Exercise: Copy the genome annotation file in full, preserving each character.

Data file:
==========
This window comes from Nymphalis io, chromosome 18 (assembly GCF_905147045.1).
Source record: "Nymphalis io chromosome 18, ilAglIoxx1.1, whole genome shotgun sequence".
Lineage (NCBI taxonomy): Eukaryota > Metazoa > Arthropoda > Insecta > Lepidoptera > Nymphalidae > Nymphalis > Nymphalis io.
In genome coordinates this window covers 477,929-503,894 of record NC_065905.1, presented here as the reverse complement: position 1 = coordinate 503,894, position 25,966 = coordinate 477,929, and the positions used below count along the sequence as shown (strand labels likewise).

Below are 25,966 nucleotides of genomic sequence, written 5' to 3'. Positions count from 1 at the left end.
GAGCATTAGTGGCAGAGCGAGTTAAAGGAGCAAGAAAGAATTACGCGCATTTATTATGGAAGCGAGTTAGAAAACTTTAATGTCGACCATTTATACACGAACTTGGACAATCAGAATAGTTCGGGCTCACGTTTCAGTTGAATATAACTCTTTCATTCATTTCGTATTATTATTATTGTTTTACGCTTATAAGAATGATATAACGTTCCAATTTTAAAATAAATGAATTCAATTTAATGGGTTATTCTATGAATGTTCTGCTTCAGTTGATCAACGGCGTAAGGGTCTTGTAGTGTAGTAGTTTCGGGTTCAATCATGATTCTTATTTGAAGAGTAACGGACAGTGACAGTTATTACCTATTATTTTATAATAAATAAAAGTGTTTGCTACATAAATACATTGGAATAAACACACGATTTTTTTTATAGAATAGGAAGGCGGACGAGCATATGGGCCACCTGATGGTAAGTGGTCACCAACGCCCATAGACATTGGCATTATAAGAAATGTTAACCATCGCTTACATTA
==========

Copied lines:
This window comes from Nymphalis io, chromosome 18 (assembly GCF_905147045.1).
Source record: "Nymphalis io chromosome 18, ilAglIoxx1.1, whole genome shotgun sequence".
Lineage (NCBI taxonomy): Eukaryota > Metazoa > Arthropoda > Insecta > Lepidoptera > Nymphalidae > Nymphalis > Nymphalis io.
In genome coordinates this window covers 477,929-503,894 of record NC_065905.1, presented here as the reverse complement: position 1 = coordinate 503,894, position 25,966 = coordinate 477,929, and the positions used below count along the sequence as shown (strand labels likewise).

Below are 25,966 nucleotides of genomic sequence, written 5' to 3'. Positions count from 1 at the left end.
GAGCATTAGTGGCAGAGCGAGTTAAAGGAGCAAGAAAGAATTACGCGCATTTATTATGGAAGCGAGTTAGAAAACTTTAATGTCGACCATTTATACACGAACTTGGACAATCAGAATAGTTCGGGCTCACGTTTCAGTTGAATATAACTCTTTCATTCATTTCGTATTATTATTATTGTTTTACGCTTATAAGAATGATATAACGTTCCAATTTTAAAATAAATGAATTCAATTTAATGGGTTATTCTATGAATGTTCTGCTTCAGTTGATCAACGGCGTAAGGGTCTTGTAGTGTAGTAGTTTCGGGTTCAATCATGATTCTTATTTGAAGAGTAACGGACAGTGACAGTTATTACCTATTATTTTATAATAAATAAAAGTGTTTGCTACATAAATACATTGGAATAAACACACGATTTTTTTTATAGAATAGGAAGGCGGACGAGCATATGGGCCACCTGATGGTAAGTGGTCACCAACGCCCATAGACATTGGCATTATAAGAAATGTTAACCATCGCTTACATTA